In addition to traditional capital project financing methods, many other financing options are available. Here are a few of these options:
Energy Savings Performance Contracts
Energy Savings Performance Contracting (ESPC) is an innovative form of financing where the energy and operational efficiency upgrades are paid for by the energy savings. By identifying ways to reduce energy consumption and develop strategies to effectively incorporate distributed energy resources, the energy services company (ESCO) can guarantee the savings that ultimately fund the improvements. With an ESPC, the ESCO will also help to arrange financing, assume performance risk, and continue in an ongoing partnership to ensure savings.
ESPC are most often used with federal, state, and local governments, as well as publicly funded K-12 schools districts and colleges and universities. Contracting rules vary by state, so be sure to work with an approved ESCO in your area.
Property Assessed Clean Energy Programs (PACE)
More than 30 states have passed legislation that authorizes municipalities to place an assessment, secured by a lien, on properties as a means of repaying funds for energy efficiency and renewable energy projects. The assessment provides collateral for the debt incurred by the large upfront cost of the project and the cost of the investment is spread out over many years. Since the assessment is part of the tax bill, current and future property owners receive the benefit of the lower utility bills made possible by the improvement.
On-Bill Financing and Repayment Programs
Similar to PACE programs, instead of property tax bills, on-bill financing spreads payments over utility bills. Long repayment periods can be matched to energy savings far into the future, providing benefits to future owners or tenants. Since the money saved on energy can exceed the loan repayment amount, the cash flow can be positive.
Government Funding for Microgrids
Millions of dollars in financial incentives from federal, state, and local governments are available to encourage microgrid adoption — including low cost long-term bonds, and clean energy funds.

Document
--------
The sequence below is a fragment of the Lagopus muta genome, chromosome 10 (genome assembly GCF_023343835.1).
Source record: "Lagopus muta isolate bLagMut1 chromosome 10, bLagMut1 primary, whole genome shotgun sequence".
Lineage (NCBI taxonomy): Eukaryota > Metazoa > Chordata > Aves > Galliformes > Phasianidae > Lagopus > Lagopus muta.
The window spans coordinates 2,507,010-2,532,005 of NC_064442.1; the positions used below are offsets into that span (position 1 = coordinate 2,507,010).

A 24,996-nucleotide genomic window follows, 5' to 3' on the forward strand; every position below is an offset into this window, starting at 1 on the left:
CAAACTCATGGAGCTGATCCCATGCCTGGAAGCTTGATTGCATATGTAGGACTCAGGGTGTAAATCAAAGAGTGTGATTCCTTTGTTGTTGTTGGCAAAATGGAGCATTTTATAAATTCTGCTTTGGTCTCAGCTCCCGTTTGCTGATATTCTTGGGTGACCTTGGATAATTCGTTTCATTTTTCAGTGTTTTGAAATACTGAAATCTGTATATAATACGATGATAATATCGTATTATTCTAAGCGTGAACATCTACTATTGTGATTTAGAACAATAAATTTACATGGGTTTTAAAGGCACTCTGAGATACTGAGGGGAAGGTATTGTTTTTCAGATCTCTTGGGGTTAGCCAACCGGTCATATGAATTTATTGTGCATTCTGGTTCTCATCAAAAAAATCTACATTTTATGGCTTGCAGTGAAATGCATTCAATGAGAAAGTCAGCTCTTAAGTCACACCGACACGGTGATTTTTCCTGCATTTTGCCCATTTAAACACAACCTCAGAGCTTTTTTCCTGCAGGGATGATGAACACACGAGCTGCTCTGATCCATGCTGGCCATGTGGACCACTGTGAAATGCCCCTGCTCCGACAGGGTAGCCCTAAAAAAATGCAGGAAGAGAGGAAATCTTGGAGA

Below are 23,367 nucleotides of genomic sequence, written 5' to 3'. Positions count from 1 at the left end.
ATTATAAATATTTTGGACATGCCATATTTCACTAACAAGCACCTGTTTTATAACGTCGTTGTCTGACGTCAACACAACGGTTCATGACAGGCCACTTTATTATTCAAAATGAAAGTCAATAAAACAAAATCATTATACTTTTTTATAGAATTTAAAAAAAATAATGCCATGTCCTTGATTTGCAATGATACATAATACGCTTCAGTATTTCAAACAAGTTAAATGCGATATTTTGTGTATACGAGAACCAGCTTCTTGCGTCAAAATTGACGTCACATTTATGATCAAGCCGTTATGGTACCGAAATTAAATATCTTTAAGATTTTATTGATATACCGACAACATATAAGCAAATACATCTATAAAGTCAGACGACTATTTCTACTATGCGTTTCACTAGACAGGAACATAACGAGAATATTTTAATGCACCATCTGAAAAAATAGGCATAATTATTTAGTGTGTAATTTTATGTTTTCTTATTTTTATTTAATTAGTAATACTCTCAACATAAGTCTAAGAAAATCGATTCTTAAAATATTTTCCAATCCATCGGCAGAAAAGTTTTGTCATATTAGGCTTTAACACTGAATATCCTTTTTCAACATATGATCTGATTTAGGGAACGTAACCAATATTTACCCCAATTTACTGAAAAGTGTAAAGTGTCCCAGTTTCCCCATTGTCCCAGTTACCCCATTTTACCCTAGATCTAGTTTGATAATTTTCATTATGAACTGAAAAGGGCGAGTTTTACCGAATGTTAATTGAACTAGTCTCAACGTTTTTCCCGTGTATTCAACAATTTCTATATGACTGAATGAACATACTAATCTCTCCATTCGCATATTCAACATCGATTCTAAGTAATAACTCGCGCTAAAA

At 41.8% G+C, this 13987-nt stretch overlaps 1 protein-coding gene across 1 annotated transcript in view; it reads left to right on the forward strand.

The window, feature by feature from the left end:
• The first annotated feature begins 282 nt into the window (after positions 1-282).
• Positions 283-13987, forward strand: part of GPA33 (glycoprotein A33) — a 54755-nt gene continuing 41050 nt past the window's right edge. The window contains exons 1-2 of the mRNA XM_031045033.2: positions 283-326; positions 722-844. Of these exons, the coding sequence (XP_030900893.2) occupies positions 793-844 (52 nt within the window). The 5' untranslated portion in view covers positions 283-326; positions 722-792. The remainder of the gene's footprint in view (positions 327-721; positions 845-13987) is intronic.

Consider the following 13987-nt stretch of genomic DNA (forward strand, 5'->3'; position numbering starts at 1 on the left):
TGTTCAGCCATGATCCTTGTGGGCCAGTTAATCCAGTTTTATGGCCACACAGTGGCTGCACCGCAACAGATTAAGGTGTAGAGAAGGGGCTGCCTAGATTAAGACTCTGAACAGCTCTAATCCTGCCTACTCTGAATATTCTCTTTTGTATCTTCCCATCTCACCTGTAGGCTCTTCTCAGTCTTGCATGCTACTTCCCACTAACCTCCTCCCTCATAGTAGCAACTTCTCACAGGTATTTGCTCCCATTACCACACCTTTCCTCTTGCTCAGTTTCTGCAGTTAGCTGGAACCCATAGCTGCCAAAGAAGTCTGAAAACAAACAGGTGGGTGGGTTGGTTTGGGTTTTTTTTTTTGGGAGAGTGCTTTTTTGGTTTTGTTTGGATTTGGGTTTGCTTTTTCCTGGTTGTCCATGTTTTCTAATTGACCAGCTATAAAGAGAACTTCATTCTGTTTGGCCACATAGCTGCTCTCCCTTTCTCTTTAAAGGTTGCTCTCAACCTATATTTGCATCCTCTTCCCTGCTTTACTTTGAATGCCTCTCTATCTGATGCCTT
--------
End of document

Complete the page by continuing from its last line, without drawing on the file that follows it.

City, county, and state capital improvements are financed with municipal bonds backed by the credit and tax revenues of the public entity. This funding mechanism has been used throughout the nation’s history to fund highways, bridges, and other infrastructure. By increasing energy resiliency at critical facilities, governments can better serve the public by providing continuity of services during major power outages.
Many governments have created new programs for low-cost, long-term bonds to finance microgrids for schools, clean water/wastewater treatment facilities, emergency shelters, public housing, hospitals, and first responder service facilities.
Since clean energy is a growing matter of public interest, many states have established clean energy funds, also known as “green banks”, using state funds to leverage private capital to deploy as equity investments, loans, and leases. Some states provide guarantees to establish clean energy financing programs with third-party lenders, such as banks and community development finance institutions.
New and innovative ways to finance continue to emerge throughout the country. Schneider Electric can help you identify opportunities and apply for funding.
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